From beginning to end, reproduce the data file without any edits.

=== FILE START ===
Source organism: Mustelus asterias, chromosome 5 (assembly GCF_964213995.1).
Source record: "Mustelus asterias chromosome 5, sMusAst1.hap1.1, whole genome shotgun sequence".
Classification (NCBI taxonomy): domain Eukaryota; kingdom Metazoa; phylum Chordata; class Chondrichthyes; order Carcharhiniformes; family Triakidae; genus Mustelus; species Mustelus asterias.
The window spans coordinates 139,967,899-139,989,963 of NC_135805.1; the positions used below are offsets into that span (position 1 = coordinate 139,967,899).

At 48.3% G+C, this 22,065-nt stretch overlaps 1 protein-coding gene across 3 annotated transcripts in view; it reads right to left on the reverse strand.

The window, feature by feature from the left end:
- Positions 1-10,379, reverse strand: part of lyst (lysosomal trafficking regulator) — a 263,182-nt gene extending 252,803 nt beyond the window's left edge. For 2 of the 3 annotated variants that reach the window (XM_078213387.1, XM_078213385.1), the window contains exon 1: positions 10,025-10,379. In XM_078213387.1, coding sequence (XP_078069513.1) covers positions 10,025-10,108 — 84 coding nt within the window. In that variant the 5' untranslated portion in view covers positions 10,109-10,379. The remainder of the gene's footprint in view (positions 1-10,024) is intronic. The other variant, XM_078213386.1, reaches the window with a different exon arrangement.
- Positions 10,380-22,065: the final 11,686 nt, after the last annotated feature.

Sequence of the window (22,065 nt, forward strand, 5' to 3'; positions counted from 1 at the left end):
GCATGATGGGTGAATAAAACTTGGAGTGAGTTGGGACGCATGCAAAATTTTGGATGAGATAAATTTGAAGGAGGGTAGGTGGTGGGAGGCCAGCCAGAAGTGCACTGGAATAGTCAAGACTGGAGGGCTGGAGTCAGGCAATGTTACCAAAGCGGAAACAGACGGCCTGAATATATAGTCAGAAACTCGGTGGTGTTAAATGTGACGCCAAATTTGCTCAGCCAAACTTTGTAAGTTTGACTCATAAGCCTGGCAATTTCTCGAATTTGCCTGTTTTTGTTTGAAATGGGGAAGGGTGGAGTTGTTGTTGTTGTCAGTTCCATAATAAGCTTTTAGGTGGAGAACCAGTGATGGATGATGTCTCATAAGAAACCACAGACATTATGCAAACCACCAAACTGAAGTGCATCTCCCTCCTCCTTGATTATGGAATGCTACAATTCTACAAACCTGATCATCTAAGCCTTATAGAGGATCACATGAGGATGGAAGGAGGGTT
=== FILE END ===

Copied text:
Source organism: Mustelus asterias, chromosome 5 (assembly GCF_964213995.1).
Source record: "Mustelus asterias chromosome 5, sMusAst1.hap1.1, whole genome shotgun sequence".
Classification (NCBI taxonomy): domain Eukaryota; kingdom Metazoa; phylum Chordata; class Chondrichthyes; order Carcharhiniformes; family Triakidae; genus Mustelus; species Mustelus asterias.
The window spans coordinates 139,967,899-139,989,963 of NC_135805.1; the positions used below are offsets into that span (position 1 = coordinate 139,967,899).

At 48.3% G+C, this 22,065-nt stretch overlaps 1 protein-coding gene across 3 annotated transcripts in view; it reads right to left on the reverse strand.

The window, feature by feature from the left end:
- Positions 1-10,379, reverse strand: part of lyst (lysosomal trafficking regulator) — a 263,182-nt gene extending 252,803 nt beyond the window's left edge. For 2 of the 3 annotated variants that reach the window (XM_078213387.1, XM_078213385.1), the window contains exon 1: positions 10,025-10,379. In XM_078213387.1, coding sequence (XP_078069513.1) covers positions 10,025-10,108 — 84 coding nt within the window. In that variant the 5' untranslated portion in view covers positions 10,109-10,379. The remainder of the gene's footprint in view (positions 1-10,024) is intronic. The other variant, XM_078213386.1, reaches the window with a different exon arrangement.
- Positions 10,380-22,065: the final 11,686 nt, after the last annotated feature.

Sequence of the window (22,065 nt, forward strand, 5' to 3'; positions counted from 1 at the left end):
GCATGATGGGTGAATAAAACTTGGAGTGAGTTGGGACGCATGCAAAATTTTGGATGAGATAAATTTGAAGGAGGGTAGGTGGTGGGAGGCCAGCCAGAAGTGCACTGGAATAGTCAAGACTGGAGGGCTGGAGTCAGGCAATGTTACCAAAGCGGAAACAGACGGCCTGAATATATAGTCAGAAACTCGGTGGTGTTAAATGTGACGCCAAATTTGCTCAGCCAAACTTTGTAAGTTTGACTCATAAGCCTGGCAATTTCTCGAATTTGCCTGTTTTTGTTTGAAATGGGGAAGGGTGGAGTTGTTGTTGTTGTCAGTTCCATAATAAGCTTTTAGGTGGAGAACCAGTGATGGATGATGTCTCATAAGAAACCACAGACATTATGCAAACCACCAAACTGAAGTGCATCTCCCTCCTCCTTGATTATGGAATGCTACAATTCTACAAACCTGATCATCTAAGCCTTATAGAGGATCACATGAGGATGGAAGGAGGGTT